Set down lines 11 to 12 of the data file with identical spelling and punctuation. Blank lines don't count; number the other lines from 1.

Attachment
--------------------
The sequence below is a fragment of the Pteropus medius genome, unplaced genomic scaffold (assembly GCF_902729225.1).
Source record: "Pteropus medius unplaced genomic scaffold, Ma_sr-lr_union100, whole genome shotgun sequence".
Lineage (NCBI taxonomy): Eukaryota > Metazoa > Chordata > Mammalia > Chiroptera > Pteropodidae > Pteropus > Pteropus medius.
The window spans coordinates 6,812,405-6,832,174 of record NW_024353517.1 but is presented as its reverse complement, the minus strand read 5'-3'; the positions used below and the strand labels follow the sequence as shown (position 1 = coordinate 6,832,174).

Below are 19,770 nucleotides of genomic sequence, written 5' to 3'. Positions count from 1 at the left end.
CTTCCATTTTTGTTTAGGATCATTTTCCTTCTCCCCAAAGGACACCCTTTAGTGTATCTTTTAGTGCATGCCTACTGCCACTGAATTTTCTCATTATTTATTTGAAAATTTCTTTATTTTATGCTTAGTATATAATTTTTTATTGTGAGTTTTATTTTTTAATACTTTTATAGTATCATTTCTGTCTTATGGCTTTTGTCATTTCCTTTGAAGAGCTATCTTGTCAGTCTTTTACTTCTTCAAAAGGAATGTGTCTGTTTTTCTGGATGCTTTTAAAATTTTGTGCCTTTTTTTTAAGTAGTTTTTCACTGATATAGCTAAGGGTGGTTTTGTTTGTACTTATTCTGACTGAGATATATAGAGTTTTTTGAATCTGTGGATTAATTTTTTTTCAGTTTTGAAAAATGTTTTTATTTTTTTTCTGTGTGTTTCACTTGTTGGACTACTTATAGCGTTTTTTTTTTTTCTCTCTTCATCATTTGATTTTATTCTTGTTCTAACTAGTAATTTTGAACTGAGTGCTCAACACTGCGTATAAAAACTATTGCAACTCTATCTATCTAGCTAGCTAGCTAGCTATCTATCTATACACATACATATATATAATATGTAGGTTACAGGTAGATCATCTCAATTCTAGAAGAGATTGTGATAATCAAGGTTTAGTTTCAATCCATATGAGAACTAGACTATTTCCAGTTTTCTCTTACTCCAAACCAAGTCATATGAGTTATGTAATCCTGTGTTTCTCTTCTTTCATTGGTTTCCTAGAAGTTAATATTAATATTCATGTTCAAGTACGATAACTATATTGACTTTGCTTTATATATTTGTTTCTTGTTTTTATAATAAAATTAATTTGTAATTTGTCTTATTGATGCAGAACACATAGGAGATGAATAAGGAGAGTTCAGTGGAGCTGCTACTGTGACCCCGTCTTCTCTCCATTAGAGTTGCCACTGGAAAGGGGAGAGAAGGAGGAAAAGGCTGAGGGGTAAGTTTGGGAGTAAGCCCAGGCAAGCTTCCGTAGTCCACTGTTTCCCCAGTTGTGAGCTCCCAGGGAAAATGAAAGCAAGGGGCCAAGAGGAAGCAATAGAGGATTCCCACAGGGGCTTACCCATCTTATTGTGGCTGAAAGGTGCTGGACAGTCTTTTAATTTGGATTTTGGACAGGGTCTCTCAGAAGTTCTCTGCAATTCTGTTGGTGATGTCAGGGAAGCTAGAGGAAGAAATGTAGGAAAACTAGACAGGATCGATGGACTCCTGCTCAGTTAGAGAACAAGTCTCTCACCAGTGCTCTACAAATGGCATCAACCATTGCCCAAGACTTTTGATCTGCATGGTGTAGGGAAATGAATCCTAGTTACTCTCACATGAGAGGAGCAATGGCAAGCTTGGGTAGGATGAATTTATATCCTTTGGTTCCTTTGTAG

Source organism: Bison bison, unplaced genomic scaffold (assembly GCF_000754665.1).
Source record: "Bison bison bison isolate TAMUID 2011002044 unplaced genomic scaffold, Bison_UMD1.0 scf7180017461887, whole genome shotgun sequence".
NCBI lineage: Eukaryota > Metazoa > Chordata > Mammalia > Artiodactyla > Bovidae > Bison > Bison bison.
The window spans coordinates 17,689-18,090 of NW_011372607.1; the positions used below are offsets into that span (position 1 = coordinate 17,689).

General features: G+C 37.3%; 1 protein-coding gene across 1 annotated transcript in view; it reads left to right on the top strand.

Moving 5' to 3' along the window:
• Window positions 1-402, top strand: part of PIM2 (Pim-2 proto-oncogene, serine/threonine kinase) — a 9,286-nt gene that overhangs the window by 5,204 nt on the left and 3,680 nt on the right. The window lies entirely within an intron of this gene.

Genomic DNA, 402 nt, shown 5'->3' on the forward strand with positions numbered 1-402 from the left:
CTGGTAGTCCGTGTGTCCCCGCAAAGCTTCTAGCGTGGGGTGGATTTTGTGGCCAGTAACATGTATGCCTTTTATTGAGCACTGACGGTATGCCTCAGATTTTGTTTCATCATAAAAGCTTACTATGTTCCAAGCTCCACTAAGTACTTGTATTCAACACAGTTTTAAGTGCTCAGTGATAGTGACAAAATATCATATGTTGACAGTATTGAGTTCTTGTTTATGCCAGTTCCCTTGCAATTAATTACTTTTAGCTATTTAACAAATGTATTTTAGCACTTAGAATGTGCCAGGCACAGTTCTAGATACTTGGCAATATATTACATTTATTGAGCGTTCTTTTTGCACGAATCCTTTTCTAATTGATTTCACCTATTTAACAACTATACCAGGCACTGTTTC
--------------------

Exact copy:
General features: G+C 37.3%; 1 protein-coding gene across 1 annotated transcript in view; it reads left to right on the top strand.

Moving 5' to 3' along the window: